Many higher-margin businesses, e.g. wealth management and structured finance, require extended and complicated compliance efforts. This is where financial-services providers with their knowhow and experience can make a difference.
Making it happen.
Banks need to radically rethink their service and product strategies. A holistic-solution approach to regain the overview requires the following elements:
- Strategy: service and product roadmap,
- Governance of processes, data, infrastructure, integration,
- Partner strategy: regtechs, fintechs, technology, integration partners.
Banks have to ask their clients what they really want of a digital bank:
Are clients primarily looking for low-cost solutions and benefits from the branchless nature of digital banks?
Are customers looking mainly for a user experience that is only possible with cutting-edge technology?
Whatever the answer, the new value propositions for products and services need to integrate compliance requirements as service elements, not just with a compliance but also with a client satisfaction goal in mind. The redefined strategy shall be outlined in an implementation roadmap.
The conventional approach of developing and integrating individual or standard software into existing technical and operational environments is not just time-consuming but also continues the way of doing business as before. Traditional FSPs are often in a patchwork of solutions, each one aiming to tackle one specific regulation. Infrastructure challenges (architecture; redundant data; inefficient, manual and/or faulty processes) cannot be solved in the required time to market. This will most certainly lead to increased costs of legacy infrastructure without innovating the client experience.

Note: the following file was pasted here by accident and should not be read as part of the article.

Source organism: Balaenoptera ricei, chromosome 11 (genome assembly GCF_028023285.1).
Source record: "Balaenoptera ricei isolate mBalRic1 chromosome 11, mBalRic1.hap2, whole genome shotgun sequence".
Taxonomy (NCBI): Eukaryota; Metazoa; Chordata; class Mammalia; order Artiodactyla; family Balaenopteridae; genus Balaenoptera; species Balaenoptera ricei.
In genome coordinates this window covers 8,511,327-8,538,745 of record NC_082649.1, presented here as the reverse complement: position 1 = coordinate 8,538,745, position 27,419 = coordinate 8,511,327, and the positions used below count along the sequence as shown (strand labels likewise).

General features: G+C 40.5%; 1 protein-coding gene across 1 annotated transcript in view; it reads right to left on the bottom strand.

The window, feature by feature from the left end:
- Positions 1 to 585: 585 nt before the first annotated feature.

To implement the new strategy, banks need to take another route by either collaborating with fintech and regtech firms or building new technology following a “green field” approach. As the latter path won’t be desired by most banks, the focus will most probably be on collaboration.
Collaboration is key.
For buyers and sellers alike, technology is just an enabler. The requirements and preconditions for successful collaboration of banks with regtech firms are often neglected. There has to be more than just the desire to implement a software solution in a complex technical and organisational environment.
Fundamentally changing processes is prone to resistance from staff, customers and regulators. Despite obvious rational reasons for and advantages of regtech, there are many soft factors that can easily become “hard” stumbling blocks for technology implementation:
- Mindset for openness and change,
- Innovation-driving leadership,
- Talent support,
- Environment of mutual trust.
Only by combining technology with a change in mindset will banks realise the full potential of regtech.
Regulatory compliance must become a largely automated and recurring process; collaboration with regtech firms is key—its success, though, depends on various factors. Given that the preconditions are met, they can fulfil the promises and requirements of the regulator and financial-services provider alike.
And, after all, happy customers will help to change the banks’ public perception.
This article first appeared on The International Banker.